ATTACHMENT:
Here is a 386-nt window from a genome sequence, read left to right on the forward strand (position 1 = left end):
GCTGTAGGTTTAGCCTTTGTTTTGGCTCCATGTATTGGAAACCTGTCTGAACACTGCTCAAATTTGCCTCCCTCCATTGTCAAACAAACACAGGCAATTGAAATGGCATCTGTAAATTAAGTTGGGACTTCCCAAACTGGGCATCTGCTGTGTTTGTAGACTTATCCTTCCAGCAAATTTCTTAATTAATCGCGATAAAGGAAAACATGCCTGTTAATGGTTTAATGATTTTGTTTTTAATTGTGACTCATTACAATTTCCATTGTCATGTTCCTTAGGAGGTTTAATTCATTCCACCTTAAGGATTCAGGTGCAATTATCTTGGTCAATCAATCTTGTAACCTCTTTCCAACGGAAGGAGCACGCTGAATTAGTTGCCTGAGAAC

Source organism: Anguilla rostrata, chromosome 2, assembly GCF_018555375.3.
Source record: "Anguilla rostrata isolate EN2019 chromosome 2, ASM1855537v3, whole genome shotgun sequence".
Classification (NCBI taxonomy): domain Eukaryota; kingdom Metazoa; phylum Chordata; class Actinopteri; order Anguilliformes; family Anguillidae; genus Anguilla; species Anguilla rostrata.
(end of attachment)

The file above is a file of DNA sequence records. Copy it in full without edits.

Here is a 386-nt window from a genome sequence, read left to right on the forward strand (position 1 = left end):
GCTGTAGGTTTAGCCTTTGTTTTGGCTCCATGTATTGGAAACCTGTCTGAACACTGCTCAAATTTGCCTCCCTCCATTGTCAAACAAACACAGGCAATTGAAATGGCATCTGTAAATTAAGTTGGGACTTCCCAAACTGGGCATCTGCTGTGTTTGTAGACTTATCCTTCCAGCAAATTTCTTAATTAATCGCGATAAAGGAAAACATGCCTGTTAATGGTTTAATGATTTTGTTTTTAATTGTGACTCATTACAATTTCCATTGTCATGTTCCTTAGGAGGTTTAATTCATTCCACCTTAAGGATTCAGGTGCAATTATCTTGGTCAATCAATCTTGTAACCTCTTTCCAACGGAAGGAGCACGCTGAATTAGTTGCCTGAGAAC

Source organism: Anguilla rostrata, chromosome 2, assembly GCF_018555375.3.
Source record: "Anguilla rostrata isolate EN2019 chromosome 2, ASM1855537v3, whole genome shotgun sequence".
Classification (NCBI taxonomy): domain Eukaryota; kingdom Metazoa; phylum Chordata; class Actinopteri; order Anguilliformes; family Anguillidae; genus Anguilla; species Anguilla rostrata.